The past fifteen years have seen a building out of Internet infrastructure stack. Buried in this stack sit what we term the the lean technologies, the crown jewels behind everything we’re seeing now. These are: rapid product integration, open source, and big data, which, taken together have allowed entrepreneurs to deliver robust services offering high value across an unlimited range of applications, all done within a lean capital structure. Here’s Bullpen’s view of the current web services landscape:
Rapid product iteration refers to the entrepreneurial attitude that ‘every click is a survey’ , but this is only allowed by the proliferation of modern software development tool technologies. In some sense, every day is a pivot, as the users tell the entrepreneurs how to fix what is always broken on the first tries out of the box.
Open source refers to the availability of the deep technology stack underlying all sophisticated web services now widely available at very low cost that once had to be built from scratch. Their low cost is not so much a matter of no license fees, but the fact that they are complete, ready to use, and robustly proven in large scale production. That their reliability needn’t be questioned is central to minimizing time to first customer trial, minimizing total money spent.
Big data refers to the diffusion of the engineering expertise behind manipulating the massive data sets that are central to all sophisticated web services (built on top of the open source tools mentioned above). The science of big data has bled out from firms like Google, Microsoft, Yahoo, and other large early players, and is now well taught, studied, and appreciated. Any start-up can routinely access the best and brightest scientific minds and methods.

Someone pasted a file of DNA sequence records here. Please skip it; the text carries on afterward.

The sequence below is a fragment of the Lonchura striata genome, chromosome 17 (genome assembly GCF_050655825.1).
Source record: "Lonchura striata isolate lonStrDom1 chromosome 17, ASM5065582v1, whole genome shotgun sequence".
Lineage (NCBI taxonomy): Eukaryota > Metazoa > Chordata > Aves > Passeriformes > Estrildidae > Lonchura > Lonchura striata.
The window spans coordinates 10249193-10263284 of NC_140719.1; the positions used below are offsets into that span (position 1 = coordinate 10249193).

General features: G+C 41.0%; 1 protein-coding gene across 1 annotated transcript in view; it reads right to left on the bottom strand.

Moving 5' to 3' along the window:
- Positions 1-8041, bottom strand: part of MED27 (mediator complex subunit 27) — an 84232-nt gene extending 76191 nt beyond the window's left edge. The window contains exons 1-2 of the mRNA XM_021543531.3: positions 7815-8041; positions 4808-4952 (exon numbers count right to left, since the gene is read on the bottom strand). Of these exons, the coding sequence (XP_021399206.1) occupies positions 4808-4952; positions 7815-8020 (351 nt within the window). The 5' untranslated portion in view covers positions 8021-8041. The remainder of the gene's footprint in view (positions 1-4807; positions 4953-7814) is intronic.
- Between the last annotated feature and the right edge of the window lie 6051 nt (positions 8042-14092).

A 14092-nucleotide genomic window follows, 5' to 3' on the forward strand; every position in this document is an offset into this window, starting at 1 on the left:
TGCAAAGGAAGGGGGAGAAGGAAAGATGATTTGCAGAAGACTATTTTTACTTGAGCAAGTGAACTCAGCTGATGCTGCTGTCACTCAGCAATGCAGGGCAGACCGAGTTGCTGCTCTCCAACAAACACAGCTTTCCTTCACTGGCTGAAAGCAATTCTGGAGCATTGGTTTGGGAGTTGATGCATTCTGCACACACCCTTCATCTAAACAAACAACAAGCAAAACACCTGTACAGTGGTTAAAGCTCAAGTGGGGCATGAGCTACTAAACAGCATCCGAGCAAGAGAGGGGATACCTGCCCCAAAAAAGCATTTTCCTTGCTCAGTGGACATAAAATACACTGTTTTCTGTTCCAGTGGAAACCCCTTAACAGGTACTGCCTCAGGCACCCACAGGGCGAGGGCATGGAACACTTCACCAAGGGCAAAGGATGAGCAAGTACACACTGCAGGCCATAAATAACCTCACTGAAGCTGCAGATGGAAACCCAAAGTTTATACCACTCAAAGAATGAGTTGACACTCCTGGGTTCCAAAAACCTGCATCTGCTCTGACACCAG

Adding to the mix was the rise of Social and Mobile Everywhere.
Mobile carriers sought to keep the mobile platform from becoming open for years. Their “walled-gardens” delayed appreciation for the value of mobile platform openness. RIM brought some insight, but its focus on business minimized what we learned. The dam finally burst with the launch of i-Phone. Today, it is hard to imagine any Internet based service not having a significant mobile component.
The first Internet based social initiatives were proposed even before Yahoo. To say they did not take off is a major understatement. Until it became clear that Linked-In was going to be a major success, doubts remained. Even then, very few perceived what a Facebook could do. Now we know. One can only admire the early true believers for their over-the-horizon vision.
Bullpen believes the explosive value of web-based products and services comes from three interlinked factors:
- Development tools that allow easy grafting of the UI and application layers to the deeper underlying cloud and web infrastructure technologies
- Ubiquitous availability and easy access to high powered mobile devices through increasingly open handset APIs
- The rise of the ‘social everywhere’ platform (largely thanks to Facebook), which creates a rapid diffusion mechanism for new ideas via word-of-mouth effect.
Today’s inflection point in new forms of web services is analogous to the time when the early PC finally had the power needed to create real computing value for individual users. In the PC era, millions of new users were brought on board. Today, the number is billions, three orders of magnitude greater.